Baruch Korff (1914-1995) was a Ukraine native who was a rabbi.
Born in Ukraine in 1914, Baruch Korff became the seventy-second generation of rabbis in his family. Following a pogrom in 1919, during which his mother was killed before his eyes, he fled to Poland. He earned his Smicha (Yoreh, Yoreh) in Poland in 1933, and his advanced Smicha (Yadin, Yadin) in Palestine in 1935.
Emigrating to the United States, he served as headmaster of Yeshiva Torath Emeth, Brooklyn, New York, 1936-1937; rabbi of Congregation Hayim Solomon, New York City, 1938-1940; advisor to the Vaad Hahatzala-Union of Orthodox Rabbis of the United States and Canada, adviser to the War Refugee Board, director of the Emergency Committee to Save the Jewish People of Europe, and executive vice president and United Nations observer of the Political Action Committee for Palestine, 1941-1949; rabbi of Temple Israel, Portsmouth, New Hampshire, 1950-1953; rabbi of congregation Agudath Achim, Taunton, Massachusetts, 1954-1971, subsequently elected rabbi emeritus; and chaplain of Massachusetts Department of Mental Health, 1954-1974.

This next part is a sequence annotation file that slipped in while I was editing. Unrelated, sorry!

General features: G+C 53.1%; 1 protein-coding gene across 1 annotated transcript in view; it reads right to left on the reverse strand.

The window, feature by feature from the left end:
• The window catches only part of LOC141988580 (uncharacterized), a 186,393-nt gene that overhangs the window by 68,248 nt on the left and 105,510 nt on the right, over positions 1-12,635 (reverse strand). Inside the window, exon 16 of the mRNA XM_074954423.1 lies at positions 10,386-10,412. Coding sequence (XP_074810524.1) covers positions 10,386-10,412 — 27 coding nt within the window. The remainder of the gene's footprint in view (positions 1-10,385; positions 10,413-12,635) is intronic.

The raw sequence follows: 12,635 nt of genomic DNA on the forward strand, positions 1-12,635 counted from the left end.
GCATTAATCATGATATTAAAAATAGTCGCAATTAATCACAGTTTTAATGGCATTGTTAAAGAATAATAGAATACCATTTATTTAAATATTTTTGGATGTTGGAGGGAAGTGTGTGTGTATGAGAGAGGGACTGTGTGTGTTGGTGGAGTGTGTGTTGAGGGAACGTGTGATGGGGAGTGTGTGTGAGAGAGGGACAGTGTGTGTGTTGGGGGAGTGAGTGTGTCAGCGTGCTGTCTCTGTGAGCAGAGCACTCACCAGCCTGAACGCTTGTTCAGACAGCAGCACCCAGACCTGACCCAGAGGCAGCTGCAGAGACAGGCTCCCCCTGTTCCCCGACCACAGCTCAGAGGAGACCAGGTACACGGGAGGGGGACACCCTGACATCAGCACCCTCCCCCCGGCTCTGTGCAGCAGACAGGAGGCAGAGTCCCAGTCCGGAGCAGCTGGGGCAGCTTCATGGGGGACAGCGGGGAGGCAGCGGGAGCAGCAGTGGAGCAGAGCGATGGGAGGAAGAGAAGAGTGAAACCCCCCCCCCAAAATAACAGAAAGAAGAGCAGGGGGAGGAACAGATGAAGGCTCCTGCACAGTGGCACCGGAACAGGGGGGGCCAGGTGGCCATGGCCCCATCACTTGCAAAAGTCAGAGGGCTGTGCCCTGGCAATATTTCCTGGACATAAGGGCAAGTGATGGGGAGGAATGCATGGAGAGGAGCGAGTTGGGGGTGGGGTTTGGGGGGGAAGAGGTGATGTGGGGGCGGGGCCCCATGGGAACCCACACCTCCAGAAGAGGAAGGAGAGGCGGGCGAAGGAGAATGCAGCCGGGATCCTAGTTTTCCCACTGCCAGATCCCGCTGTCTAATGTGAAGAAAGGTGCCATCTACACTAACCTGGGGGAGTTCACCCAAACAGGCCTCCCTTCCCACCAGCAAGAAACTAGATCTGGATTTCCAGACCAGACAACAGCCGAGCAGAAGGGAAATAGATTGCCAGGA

In 1973 he founded the National Citizens Committee for Fairness to the Presidency and became an advisor to President Nixon; in 1974 he founded the President Nixon Justice Fund and the United States Citizens Congress. In 1983 he donated his farm in Rehoboth, Massachusetts to Brown University and moved to Providence, to act as consultant to the University with respect to the endowed scholarship, faculty prize, and archive funds that he founded.
In addition, since the 1950s he has travelled extensively in the Middle East under various auspices. He is also the author of The Warriors Manual (1943), Flight from Fear (1953), and The Personal Nixon (1974). (From the biographical note found in the inventory). He died 26 July 1995 in Providence, R.I. of pancreatic cancer.
From the guide to the Baruch Korff papers, 1914-1991, (L. Tom Perry Special Collections)